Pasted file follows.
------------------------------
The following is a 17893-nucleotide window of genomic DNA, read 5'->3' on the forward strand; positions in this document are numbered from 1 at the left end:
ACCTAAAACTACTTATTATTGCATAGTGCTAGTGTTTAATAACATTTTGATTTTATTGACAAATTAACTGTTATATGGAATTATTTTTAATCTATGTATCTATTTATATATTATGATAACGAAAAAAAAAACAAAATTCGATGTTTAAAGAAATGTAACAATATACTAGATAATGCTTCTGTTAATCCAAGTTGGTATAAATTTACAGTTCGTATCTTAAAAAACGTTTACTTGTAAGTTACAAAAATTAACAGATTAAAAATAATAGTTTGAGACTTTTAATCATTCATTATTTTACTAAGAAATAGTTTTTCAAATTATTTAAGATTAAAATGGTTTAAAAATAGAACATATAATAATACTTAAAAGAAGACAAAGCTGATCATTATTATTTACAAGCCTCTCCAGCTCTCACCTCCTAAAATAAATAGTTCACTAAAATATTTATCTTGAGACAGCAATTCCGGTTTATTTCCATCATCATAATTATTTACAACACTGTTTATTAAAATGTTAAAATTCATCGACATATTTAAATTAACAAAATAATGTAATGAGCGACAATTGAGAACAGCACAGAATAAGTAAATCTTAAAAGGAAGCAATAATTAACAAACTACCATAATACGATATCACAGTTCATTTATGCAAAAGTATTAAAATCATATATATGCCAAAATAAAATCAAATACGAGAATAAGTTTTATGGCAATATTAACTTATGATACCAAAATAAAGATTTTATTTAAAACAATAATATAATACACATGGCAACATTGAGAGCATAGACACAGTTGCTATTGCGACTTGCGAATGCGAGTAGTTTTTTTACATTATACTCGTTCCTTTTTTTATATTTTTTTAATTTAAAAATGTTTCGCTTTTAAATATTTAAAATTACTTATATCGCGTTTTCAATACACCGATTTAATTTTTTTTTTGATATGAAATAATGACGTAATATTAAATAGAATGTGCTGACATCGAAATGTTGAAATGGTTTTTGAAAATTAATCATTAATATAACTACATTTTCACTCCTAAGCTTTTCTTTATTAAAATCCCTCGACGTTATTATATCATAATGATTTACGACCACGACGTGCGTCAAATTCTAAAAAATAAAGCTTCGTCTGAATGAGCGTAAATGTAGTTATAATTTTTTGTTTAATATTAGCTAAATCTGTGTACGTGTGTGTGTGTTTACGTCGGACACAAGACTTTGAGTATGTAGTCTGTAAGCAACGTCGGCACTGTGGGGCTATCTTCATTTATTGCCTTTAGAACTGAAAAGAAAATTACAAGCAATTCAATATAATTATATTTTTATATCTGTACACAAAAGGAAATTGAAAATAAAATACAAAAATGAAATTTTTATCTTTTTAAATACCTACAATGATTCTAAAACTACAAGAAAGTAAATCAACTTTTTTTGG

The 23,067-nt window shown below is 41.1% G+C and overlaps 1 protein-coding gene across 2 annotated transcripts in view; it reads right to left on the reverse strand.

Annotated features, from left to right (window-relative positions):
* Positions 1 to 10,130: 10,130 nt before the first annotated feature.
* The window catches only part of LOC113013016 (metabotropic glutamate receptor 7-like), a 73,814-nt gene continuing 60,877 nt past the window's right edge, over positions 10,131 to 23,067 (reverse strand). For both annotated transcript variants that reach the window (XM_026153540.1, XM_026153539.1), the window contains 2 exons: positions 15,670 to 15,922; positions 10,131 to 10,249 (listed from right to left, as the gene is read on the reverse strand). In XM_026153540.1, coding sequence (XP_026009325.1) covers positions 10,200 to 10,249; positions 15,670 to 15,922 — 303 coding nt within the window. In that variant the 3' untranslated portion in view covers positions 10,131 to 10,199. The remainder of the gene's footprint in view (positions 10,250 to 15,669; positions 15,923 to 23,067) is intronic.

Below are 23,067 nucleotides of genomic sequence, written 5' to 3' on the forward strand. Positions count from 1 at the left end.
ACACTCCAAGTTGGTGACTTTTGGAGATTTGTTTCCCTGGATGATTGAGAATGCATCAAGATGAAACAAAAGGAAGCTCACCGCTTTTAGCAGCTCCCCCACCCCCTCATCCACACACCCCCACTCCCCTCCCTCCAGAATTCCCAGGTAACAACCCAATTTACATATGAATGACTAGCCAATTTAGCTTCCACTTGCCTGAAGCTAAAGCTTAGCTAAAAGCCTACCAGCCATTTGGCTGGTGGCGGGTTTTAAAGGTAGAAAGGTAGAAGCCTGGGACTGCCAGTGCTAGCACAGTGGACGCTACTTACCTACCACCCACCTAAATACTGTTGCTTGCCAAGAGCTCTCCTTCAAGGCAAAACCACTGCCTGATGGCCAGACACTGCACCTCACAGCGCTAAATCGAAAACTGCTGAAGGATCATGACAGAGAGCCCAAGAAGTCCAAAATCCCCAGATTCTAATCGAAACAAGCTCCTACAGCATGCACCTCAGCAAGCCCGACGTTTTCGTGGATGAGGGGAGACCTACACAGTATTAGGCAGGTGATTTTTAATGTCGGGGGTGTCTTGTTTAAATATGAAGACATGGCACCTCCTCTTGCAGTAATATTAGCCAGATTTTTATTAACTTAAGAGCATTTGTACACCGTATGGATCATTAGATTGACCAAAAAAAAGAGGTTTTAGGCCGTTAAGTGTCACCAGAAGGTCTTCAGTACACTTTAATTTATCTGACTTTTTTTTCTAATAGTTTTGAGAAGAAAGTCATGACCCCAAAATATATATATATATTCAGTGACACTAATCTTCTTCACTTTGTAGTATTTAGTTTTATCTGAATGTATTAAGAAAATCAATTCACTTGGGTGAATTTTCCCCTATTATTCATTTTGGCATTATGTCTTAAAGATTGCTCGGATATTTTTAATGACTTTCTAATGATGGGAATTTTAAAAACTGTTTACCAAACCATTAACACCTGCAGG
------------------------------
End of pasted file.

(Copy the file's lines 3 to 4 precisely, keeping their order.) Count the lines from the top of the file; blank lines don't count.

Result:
The 23,067-nt window shown below is 41.1% G+C and overlaps 1 protein-coding gene across 2 annotated transcripts in view; it reads right to left on the reverse strand.

Annotated features, from left to right (window-relative positions):